These types of refugiums are easy enough to install. Simply get another tank and stand that matches the main display, place them near enough to one another to plumb them to a common sump, and you are done. While you won’t contribute much in the way of plankton generation or nutrient export, you will increase the total gallons of the system, which increases stability. Plus, you have added to the beauty and your personal admiration of your display and there is something to be said for that.
Hang on back refugiums can fall under either the above tank or below tank category depending on their exact configuration. If the water is pumped from the display into the refugium and allowed to gravity flow back into the aquarium, than it is technically an above tank refugium. On the other hand, there are designs which use a siphon to draw water into the refugium and then have a pump return the water back into the display. These would have to be considered below tank refugiums. Regardless of which type the hang on refugium is, these tend to have additional limitations. They are generally small because weight bearing down on the display aquarium is a real concern. As such, their ability to produce plankton and/or grow macroalgae is restricted. But in my opinion, any refugium is better than none.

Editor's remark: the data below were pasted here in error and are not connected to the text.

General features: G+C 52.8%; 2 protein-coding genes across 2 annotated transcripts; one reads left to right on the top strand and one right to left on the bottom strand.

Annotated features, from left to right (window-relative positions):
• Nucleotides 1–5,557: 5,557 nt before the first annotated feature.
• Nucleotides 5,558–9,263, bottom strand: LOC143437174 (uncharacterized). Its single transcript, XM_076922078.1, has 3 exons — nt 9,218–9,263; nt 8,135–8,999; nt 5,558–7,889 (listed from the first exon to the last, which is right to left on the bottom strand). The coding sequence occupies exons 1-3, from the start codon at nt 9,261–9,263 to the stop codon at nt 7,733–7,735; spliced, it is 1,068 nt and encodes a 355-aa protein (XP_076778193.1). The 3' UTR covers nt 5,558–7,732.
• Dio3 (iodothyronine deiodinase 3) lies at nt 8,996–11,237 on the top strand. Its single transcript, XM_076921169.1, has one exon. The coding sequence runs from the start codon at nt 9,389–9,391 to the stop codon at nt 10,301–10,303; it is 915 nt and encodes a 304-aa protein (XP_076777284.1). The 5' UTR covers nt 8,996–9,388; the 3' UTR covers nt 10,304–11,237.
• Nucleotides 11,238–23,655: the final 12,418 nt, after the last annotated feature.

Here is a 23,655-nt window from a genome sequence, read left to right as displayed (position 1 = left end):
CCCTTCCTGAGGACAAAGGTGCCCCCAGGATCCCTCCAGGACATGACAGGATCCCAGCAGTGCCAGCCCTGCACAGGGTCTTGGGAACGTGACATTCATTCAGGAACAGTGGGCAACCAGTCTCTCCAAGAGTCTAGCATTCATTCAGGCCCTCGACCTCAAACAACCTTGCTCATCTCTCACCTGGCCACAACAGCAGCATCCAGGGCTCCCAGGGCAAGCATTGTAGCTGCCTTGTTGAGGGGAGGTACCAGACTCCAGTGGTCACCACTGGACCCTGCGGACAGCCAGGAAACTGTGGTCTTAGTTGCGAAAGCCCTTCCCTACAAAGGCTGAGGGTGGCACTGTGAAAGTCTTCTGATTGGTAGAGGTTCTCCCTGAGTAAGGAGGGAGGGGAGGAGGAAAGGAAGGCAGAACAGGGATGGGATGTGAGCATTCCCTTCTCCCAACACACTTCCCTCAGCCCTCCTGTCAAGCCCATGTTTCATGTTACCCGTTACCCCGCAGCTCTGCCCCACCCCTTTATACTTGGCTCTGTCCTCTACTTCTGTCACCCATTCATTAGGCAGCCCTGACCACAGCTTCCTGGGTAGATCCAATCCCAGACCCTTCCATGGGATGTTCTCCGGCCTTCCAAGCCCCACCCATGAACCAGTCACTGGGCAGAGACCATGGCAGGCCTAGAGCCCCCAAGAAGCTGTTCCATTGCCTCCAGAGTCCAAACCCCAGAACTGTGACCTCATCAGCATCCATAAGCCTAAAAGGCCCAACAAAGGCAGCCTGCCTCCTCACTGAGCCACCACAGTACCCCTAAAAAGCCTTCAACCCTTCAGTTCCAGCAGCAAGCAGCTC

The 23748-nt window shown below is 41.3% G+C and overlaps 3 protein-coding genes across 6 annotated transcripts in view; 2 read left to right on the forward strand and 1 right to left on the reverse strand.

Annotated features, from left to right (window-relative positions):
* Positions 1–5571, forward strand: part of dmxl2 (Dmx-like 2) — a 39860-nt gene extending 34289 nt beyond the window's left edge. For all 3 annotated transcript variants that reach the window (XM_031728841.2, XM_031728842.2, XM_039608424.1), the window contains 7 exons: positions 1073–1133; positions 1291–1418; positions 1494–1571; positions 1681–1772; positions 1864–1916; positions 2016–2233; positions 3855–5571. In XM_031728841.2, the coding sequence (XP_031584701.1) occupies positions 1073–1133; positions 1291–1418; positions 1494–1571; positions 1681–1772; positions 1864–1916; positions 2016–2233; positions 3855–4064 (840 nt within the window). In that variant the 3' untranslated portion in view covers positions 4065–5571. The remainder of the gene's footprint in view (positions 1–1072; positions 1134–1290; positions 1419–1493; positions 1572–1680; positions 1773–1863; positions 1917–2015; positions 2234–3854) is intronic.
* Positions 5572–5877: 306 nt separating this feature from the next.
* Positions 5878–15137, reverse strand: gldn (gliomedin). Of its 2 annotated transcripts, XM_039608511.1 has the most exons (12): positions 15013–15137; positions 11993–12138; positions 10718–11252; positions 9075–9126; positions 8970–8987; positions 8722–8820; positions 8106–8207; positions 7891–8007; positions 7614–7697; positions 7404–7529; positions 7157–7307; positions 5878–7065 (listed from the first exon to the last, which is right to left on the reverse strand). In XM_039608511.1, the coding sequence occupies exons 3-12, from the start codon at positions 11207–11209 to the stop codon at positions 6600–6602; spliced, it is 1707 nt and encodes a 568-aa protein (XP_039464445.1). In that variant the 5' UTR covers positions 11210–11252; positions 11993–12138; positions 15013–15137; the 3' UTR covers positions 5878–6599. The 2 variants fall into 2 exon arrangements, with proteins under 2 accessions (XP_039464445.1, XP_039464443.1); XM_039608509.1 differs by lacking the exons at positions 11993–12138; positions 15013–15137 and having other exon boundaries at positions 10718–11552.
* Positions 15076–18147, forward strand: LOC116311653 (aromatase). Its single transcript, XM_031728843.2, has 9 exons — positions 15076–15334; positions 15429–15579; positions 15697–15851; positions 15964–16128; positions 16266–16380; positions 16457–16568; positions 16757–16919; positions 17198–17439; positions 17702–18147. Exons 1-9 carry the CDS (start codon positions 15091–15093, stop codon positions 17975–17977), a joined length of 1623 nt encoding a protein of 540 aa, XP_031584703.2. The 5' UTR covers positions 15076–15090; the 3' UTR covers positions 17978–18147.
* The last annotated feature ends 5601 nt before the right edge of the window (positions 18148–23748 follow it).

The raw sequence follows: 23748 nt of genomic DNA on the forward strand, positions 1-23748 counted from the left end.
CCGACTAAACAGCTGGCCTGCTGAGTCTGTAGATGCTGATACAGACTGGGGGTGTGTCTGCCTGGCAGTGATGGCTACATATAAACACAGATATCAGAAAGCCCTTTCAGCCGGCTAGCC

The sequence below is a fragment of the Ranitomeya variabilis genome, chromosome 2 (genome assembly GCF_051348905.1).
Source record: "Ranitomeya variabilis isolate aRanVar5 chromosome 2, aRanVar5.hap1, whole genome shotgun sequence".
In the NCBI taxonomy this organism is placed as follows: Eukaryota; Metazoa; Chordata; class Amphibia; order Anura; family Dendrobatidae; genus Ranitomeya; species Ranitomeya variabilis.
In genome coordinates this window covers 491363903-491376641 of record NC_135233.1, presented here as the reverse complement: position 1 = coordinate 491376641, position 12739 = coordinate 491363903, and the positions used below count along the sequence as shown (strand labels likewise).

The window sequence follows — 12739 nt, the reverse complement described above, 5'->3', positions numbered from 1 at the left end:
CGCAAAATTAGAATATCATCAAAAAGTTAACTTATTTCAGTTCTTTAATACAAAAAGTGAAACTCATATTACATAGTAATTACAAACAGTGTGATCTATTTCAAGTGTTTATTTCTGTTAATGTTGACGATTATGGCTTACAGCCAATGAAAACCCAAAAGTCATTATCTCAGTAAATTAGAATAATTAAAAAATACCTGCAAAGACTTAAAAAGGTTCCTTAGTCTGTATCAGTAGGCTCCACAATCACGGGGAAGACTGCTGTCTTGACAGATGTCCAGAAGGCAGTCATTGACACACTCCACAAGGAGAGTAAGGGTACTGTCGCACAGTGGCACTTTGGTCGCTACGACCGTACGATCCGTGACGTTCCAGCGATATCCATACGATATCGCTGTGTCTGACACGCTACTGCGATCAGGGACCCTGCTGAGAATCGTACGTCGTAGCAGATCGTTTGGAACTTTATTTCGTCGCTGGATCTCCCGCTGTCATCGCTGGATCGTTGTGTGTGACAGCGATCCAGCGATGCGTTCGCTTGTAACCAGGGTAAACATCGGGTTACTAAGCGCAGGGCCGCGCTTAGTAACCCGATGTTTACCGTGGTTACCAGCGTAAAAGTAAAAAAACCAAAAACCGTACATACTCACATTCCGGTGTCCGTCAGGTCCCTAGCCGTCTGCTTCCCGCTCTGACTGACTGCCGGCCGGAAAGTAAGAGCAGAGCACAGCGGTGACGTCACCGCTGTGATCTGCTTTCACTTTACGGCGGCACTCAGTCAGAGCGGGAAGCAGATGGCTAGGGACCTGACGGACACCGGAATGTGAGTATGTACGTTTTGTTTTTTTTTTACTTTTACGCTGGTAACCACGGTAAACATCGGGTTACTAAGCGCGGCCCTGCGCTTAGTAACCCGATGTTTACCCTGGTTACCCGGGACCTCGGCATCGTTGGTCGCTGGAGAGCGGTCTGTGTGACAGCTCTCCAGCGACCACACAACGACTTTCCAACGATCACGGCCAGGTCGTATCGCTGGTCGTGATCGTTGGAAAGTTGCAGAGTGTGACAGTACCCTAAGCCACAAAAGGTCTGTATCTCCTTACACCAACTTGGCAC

Hang on the back refugiums have grown in popularity mainly because they are easy to add to an already running marine aquarium. These refugiums are effective, but limited in size. They can be used to hold a small sand bed, some liverock rubble and various macroalgae for nutrient export. Photo by orion25. Caption by Gene Schwartz
On the positive side, these refugiums are extremely easy to install as long as there is sufficient room between the display and any walls behind it. Also, for smaller aquaria, sumpless systems, or undrilled tanks (I will save you all from my rant against siphon overflows), they are the best solution for incorporating a refugium into the overall system.

You should be able to see now that there is a range of options as far as where to locate a refugium. And hopefully, I have sufficiently laid out the pros and cons of each installation option such that you can make an educated decision as to which one best suits your tank’s needs. And lastly, any refugium is better than none, so decide which location can work for you and get to work.

Steven Pro